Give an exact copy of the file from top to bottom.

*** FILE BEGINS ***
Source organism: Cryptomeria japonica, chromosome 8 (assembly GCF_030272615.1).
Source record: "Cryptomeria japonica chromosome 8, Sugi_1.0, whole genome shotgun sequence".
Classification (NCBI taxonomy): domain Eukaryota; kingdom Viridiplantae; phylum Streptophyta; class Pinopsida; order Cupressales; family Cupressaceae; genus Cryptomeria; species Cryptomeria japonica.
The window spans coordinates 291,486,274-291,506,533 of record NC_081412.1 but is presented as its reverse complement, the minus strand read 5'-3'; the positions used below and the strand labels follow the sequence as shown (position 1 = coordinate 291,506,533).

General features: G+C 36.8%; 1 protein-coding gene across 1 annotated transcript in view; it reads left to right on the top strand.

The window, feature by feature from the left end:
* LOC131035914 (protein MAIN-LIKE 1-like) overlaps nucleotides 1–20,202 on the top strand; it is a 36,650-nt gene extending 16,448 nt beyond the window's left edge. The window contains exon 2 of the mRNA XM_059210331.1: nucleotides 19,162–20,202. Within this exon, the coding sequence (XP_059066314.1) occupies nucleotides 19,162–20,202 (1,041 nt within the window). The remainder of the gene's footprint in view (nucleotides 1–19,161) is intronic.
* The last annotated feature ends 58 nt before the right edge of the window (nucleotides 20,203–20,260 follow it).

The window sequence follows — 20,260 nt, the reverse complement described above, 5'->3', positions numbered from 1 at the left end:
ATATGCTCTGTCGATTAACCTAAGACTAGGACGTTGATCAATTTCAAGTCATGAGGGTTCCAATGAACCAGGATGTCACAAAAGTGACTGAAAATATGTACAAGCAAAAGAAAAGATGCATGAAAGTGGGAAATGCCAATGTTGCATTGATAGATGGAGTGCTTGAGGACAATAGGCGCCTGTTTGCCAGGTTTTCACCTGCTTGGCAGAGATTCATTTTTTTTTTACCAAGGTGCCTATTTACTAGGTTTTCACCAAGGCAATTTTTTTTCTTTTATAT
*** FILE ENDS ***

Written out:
Source organism: Cryptomeria japonica, chromosome 8 (assembly GCF_030272615.1).
Source record: "Cryptomeria japonica chromosome 8, Sugi_1.0, whole genome shotgun sequence".
Classification (NCBI taxonomy): domain Eukaryota; kingdom Viridiplantae; phylum Streptophyta; class Pinopsida; order Cupressales; family Cupressaceae; genus Cryptomeria; species Cryptomeria japonica.
The window spans coordinates 291,486,274-291,506,533 of record NC_081412.1 but is presented as its reverse complement, the minus strand read 5'-3'; the positions used below and the strand labels follow the sequence as shown (position 1 = coordinate 291,506,533).

General features: G+C 36.8%; 1 protein-coding gene across 1 annotated transcript in view; it reads left to right on the top strand.

The window, feature by feature from the left end:
* LOC131035914 (protein MAIN-LIKE 1-like) overlaps nucleotides 1–20,202 on the top strand; it is a 36,650-nt gene extending 16,448 nt beyond the window's left edge. The window contains exon 2 of the mRNA XM_059210331.1: nucleotides 19,162–20,202. Within this exon, the coding sequence (XP_059066314.1) occupies nucleotides 19,162–20,202 (1,041 nt within the window). The remainder of the gene's footprint in view (nucleotides 1–19,161) is intronic.
* The last annotated feature ends 58 nt before the right edge of the window (nucleotides 20,203–20,260 follow it).

The window sequence follows — 20,260 nt, the reverse complement described above, 5'->3', positions numbered from 1 at the left end:
ATATGCTCTGTCGATTAACCTAAGACTAGGACGTTGATCAATTTCAAGTCATGAGGGTTCCAATGAACCAGGATGTCACAAAAGTGACTGAAAATATGTACAAGCAAAAGAAAAGATGCATGAAAGTGGGAAATGCCAATGTTGCATTGATAGATGGAGTGCTTGAGGACAATAGGCGCCTGTTTGCCAGGTTTTCACCTGCTTGGCAGAGATTCATTTTTTTTTTACCAAGGTGCCTATTTACTAGGTTTTCACCAAGGCAATTTTTTTTCTTTTATAT